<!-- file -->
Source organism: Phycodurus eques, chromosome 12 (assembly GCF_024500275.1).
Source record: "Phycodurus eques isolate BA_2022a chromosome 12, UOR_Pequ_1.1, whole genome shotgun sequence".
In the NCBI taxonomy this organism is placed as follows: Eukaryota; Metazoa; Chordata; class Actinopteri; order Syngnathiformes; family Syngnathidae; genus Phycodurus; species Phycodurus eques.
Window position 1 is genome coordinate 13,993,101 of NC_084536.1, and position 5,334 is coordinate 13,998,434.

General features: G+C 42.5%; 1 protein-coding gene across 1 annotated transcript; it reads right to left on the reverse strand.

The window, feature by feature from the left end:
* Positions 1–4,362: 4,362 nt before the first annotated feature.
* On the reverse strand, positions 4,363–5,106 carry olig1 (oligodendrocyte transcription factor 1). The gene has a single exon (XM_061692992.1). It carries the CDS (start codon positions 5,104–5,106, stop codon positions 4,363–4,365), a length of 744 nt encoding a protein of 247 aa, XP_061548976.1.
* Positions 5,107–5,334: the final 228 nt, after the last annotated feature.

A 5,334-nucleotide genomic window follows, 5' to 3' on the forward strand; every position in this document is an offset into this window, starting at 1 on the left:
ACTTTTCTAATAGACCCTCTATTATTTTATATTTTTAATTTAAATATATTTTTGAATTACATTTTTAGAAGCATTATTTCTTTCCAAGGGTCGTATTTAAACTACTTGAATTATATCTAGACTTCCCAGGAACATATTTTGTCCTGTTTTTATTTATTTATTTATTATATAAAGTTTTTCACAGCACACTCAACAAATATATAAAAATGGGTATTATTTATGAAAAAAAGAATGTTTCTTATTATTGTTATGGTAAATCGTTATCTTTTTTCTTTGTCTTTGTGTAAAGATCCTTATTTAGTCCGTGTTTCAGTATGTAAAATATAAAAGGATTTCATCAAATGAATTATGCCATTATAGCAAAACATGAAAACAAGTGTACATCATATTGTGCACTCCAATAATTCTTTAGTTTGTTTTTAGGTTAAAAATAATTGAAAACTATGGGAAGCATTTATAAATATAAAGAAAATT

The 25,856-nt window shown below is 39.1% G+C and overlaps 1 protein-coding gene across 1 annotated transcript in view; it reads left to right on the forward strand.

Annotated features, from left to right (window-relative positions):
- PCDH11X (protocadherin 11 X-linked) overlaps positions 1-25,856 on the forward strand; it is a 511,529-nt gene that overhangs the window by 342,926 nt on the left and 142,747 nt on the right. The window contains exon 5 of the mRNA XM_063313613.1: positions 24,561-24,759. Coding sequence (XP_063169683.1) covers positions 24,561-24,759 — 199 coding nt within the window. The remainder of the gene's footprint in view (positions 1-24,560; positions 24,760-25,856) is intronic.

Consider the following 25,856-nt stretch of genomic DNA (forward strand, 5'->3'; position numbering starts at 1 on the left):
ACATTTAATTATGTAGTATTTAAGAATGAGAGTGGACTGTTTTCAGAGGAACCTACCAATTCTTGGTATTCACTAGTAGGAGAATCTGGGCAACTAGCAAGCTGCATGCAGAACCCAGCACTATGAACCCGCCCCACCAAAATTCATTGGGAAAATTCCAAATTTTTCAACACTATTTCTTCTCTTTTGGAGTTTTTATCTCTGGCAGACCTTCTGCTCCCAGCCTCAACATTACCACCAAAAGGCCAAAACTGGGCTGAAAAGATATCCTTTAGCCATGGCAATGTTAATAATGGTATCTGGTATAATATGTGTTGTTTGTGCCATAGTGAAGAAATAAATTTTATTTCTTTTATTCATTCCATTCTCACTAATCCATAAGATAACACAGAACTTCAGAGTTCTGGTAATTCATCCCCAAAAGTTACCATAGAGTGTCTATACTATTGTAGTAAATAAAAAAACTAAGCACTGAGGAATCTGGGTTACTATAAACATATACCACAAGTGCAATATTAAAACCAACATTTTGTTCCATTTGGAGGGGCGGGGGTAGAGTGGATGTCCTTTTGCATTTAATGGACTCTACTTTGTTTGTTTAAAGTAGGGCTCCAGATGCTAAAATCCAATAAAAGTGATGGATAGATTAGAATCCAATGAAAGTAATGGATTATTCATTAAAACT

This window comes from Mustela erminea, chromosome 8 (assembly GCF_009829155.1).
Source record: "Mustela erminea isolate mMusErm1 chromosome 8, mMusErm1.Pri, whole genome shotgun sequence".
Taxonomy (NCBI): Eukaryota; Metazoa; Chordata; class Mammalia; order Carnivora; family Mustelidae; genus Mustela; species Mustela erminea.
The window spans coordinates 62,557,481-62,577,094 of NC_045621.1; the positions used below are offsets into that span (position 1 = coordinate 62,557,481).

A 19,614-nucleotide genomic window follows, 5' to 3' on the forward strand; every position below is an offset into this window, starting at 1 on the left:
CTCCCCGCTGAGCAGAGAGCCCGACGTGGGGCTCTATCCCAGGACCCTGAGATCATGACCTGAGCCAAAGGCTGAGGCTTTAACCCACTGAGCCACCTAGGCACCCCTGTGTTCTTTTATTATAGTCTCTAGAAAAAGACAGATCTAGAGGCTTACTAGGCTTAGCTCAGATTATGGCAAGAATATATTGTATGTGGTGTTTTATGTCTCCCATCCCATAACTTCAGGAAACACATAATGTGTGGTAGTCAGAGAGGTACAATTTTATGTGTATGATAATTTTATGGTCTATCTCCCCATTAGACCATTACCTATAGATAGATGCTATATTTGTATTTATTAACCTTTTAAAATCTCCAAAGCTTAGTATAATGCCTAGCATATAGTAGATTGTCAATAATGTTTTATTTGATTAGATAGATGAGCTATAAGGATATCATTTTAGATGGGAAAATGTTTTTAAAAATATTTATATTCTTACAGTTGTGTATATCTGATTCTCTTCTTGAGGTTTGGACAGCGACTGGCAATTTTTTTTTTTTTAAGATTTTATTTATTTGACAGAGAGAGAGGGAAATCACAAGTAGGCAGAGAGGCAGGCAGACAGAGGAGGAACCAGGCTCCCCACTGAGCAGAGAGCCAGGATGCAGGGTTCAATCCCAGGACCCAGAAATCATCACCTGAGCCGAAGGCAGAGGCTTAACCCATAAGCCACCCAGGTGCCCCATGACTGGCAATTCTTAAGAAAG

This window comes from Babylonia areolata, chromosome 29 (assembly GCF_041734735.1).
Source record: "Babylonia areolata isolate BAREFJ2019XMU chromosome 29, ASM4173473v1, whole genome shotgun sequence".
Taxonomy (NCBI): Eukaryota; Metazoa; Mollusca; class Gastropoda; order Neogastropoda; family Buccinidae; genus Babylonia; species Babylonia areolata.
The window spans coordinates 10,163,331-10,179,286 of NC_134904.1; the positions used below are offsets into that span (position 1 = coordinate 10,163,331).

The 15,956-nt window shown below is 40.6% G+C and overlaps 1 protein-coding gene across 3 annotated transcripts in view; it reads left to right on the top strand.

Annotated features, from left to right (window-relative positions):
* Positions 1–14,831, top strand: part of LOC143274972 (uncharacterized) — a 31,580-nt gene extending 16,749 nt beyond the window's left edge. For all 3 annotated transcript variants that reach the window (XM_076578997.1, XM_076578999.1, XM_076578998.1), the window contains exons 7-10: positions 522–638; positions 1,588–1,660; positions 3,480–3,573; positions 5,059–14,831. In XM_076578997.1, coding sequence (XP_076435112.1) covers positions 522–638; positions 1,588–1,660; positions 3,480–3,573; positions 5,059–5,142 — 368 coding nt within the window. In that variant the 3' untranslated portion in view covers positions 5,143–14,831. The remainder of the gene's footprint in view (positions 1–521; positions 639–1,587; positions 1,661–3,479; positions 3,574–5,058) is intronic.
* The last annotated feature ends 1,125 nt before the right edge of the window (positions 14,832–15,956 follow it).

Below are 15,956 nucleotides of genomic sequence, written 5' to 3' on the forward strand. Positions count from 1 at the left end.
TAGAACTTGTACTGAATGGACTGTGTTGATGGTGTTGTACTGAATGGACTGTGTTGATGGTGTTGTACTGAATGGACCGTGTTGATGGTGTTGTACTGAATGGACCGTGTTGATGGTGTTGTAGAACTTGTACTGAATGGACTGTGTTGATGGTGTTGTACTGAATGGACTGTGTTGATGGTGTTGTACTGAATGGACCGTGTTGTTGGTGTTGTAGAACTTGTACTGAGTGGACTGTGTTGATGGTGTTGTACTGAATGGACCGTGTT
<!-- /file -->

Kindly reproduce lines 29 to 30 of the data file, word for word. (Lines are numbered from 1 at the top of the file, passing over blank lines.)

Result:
* Positions 1–14,831, top strand: part of LOC143274972 (uncharacterized) — a 31,580-nt gene extending 16,749 nt beyond the window's left edge. For all 3 annotated transcript variants that reach the window (XM_076578997.1, XM_076578999.1, XM_076578998.1), the window contains exons 7-10: positions 522–638; positions 1,588–1,660; positions 3,480–3,573; positions 5,059–14,831. In XM_076578997.1, coding sequence (XP_076435112.1) covers positions 522–638; positions 1,588–1,660; positions 3,480–3,573; positions 5,059–5,142 — 368 coding nt within the window. In that variant the 3' untranslated portion in view covers positions 5,143–14,831. The remainder of the gene's footprint in view (positions 1–521; positions 639–1,587; positions 1,661–3,479; positions 3,574–5,058) is intronic.
* The last annotated feature ends 1,125 nt before the right edge of the window (positions 14,832–15,956 follow it).